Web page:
The Jewish Museum is currently exhibiting a box of tissues. It is an artwork by Haim Steinbach, and the box, displayed on a stand repurposed from a drum set, is open and fully functional: Visitors are invited, encouraged even, to take a tissue and, as the wall label suggests, “to use—or keep—it as needed or desired.” These generic tissues are just one extreme end of the spectrum of diverse works of art visitors can collect and take home from the thoughtful show Take Me (I’m Yours), currently on view and running through early February 2017. The museum provides plastic bags to carry your loot.
The prospect of not just being able to touch, but to take artwork home from a museum is the self-consciously titillating focus of this show, but after navigating this complex array of projects by more than 40 artists, it is clear that the show is investigating something much more profound than simply the breaking of common museum rules. These projects address vital artistic, social and political issues and the process of visitors collecting the work as they move through the galleries fluctuates from playful to investigative to somber.
The conceptual godfather of take-away art is Felix Gonzalez-Torres, represented in the Jewish Museum show by “Untitled” (USA Today), 1990, an unlimited edition of hard candies in red, blue and silver wrappers spread on the floor of a gallery in a wide band across the room. The curators of Take Me (I’m Yours)—Jens Hoffmann and Kelly Taxter of the Jewish Museum and Hans Ulrich Obrist, artistic director of London’s Serpentine Galleries, where he and artist Christian Boltanski organized a smaller show with the same name and several overlapping artists in 1995—clearly acknowledge his inspiration and frame to the show as a kind of homage to Gonzalez-Torres.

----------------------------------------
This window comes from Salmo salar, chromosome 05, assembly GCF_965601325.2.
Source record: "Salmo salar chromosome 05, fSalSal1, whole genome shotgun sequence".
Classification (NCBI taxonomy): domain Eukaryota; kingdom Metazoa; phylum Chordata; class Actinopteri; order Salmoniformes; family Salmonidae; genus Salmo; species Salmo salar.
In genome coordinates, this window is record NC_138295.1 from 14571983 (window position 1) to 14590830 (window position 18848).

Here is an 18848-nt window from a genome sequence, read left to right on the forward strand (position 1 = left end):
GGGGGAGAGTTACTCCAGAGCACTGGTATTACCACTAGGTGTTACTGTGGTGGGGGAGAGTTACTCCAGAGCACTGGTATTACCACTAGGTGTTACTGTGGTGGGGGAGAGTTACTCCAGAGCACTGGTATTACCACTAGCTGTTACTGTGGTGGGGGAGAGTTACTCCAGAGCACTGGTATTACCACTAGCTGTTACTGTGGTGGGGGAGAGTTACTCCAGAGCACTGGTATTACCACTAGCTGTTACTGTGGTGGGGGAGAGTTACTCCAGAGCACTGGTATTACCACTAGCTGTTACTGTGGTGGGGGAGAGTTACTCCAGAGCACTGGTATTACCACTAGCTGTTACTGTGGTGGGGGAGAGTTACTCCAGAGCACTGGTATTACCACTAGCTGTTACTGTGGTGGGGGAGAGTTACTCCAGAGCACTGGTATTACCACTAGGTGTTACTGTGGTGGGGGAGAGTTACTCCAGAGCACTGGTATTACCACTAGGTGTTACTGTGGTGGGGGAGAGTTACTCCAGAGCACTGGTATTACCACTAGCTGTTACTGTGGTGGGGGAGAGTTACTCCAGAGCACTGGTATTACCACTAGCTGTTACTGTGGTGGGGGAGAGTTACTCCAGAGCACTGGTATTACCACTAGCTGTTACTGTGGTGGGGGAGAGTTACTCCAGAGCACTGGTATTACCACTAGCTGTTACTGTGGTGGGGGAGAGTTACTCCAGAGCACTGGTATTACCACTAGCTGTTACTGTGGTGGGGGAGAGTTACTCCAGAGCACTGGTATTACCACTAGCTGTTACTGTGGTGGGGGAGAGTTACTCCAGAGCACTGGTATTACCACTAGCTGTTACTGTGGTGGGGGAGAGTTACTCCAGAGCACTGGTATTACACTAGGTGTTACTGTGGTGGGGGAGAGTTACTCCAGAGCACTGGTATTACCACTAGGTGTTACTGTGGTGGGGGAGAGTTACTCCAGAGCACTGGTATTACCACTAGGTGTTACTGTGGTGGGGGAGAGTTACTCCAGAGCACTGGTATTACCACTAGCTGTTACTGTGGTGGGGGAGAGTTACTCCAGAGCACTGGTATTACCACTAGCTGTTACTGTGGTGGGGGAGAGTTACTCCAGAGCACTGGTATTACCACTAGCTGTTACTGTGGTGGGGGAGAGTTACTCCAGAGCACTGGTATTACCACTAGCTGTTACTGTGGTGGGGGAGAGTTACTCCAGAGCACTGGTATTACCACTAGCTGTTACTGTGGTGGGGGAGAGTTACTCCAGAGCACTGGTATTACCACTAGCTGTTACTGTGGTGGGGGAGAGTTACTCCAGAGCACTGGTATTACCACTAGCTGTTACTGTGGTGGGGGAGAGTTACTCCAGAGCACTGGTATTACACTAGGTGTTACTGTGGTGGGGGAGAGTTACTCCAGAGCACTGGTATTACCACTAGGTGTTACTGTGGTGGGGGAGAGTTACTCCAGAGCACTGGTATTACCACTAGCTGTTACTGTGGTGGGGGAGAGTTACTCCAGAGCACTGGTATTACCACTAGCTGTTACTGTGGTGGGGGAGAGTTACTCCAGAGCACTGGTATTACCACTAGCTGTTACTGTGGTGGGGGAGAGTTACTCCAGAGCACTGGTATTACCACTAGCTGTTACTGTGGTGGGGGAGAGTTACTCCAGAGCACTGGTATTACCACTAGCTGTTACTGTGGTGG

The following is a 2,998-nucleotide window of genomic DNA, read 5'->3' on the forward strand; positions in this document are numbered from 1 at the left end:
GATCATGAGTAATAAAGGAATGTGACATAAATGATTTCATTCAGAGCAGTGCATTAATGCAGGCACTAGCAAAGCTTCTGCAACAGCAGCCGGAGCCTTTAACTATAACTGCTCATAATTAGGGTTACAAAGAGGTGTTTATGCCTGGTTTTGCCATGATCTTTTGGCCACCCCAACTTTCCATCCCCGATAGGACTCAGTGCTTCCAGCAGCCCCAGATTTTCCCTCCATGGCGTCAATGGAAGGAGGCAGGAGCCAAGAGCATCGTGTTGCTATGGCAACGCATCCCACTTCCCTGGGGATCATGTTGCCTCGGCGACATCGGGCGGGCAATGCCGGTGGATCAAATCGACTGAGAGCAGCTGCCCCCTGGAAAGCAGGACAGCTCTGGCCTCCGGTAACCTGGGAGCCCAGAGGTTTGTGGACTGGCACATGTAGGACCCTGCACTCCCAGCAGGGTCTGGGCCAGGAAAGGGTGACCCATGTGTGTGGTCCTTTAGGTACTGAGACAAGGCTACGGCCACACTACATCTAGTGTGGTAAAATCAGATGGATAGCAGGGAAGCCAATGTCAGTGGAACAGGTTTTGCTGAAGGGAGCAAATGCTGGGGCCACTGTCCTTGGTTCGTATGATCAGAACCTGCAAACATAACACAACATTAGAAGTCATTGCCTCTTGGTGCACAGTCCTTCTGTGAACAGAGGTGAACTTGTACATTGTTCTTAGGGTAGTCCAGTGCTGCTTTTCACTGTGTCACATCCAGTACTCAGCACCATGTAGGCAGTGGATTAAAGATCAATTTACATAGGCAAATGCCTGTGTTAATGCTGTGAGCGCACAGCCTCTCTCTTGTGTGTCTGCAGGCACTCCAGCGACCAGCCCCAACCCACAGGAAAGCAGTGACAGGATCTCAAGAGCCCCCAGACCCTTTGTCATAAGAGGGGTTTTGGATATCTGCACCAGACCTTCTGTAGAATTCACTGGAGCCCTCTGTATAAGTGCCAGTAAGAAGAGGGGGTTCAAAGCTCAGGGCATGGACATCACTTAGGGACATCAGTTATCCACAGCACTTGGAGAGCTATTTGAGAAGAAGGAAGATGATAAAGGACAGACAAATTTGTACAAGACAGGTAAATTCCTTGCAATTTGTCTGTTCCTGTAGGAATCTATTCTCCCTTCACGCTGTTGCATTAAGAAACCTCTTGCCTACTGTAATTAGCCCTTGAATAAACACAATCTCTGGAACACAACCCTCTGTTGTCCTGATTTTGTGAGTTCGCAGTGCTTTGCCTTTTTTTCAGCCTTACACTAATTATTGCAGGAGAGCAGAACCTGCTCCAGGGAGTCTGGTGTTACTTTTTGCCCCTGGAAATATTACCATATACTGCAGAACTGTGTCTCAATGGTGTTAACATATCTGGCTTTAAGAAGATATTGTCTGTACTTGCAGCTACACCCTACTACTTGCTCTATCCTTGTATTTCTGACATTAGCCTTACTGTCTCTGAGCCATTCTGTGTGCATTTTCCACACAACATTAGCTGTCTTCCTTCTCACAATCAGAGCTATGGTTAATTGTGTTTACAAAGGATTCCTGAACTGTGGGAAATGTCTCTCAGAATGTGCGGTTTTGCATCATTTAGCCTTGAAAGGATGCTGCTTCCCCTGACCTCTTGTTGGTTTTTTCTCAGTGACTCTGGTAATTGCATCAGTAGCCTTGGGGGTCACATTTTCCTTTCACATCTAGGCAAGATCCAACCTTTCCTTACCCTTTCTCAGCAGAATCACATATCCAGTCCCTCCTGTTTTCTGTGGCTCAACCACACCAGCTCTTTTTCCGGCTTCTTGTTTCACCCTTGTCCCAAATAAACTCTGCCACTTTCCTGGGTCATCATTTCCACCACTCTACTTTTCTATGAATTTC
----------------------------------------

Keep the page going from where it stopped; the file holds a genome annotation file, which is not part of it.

Curating and shopping have a lot in common.
Gonzalez-Torres is a case study of why this show is about more than just free stuff and unusual museum behavior. Museum visitors each taking a piece of candy slowly, steadily deplete the pile, evoking the weight loss and physical wasting away often caused by AIDS, the disease that killed both Gonzalez-Torres and his partner in the 1990s. As the museum periodically replenishes the candy, the emotional impact of the work grows complex—the sweetness of the sugar feels ironic in light of the epidemic, but also can seem hopeful and a respite; replacing the taken candies and restoring the work to its original robustness is an optimistic metaphor, but as the process repeats and becomes cyclical, it can begin to feel futile. The artist manages to make taking a simple piece of candy into an artistically and emotionally fraught experience.
Throughout the exhibition, thematic wall texts put the artwork in context and create an intellectual framework for the show. These include concepts like charity, markets, the digital age, “property is theft,” originality, and one-click shopping. What is more, the title of the show is inherited from Obrist and Boltanski’s original iteration 20 years ago, and it is as remarkable now as it must have been then: “Take Me (I’m Yours)” implies an erotic dynamic between the museum visitor and the commodity-cum-collectable art object. What comes across is that the curators are guiding visitors through an exploration of the processes of curating, and they are cleverly and mischievously blurring the difference between curating and shopping.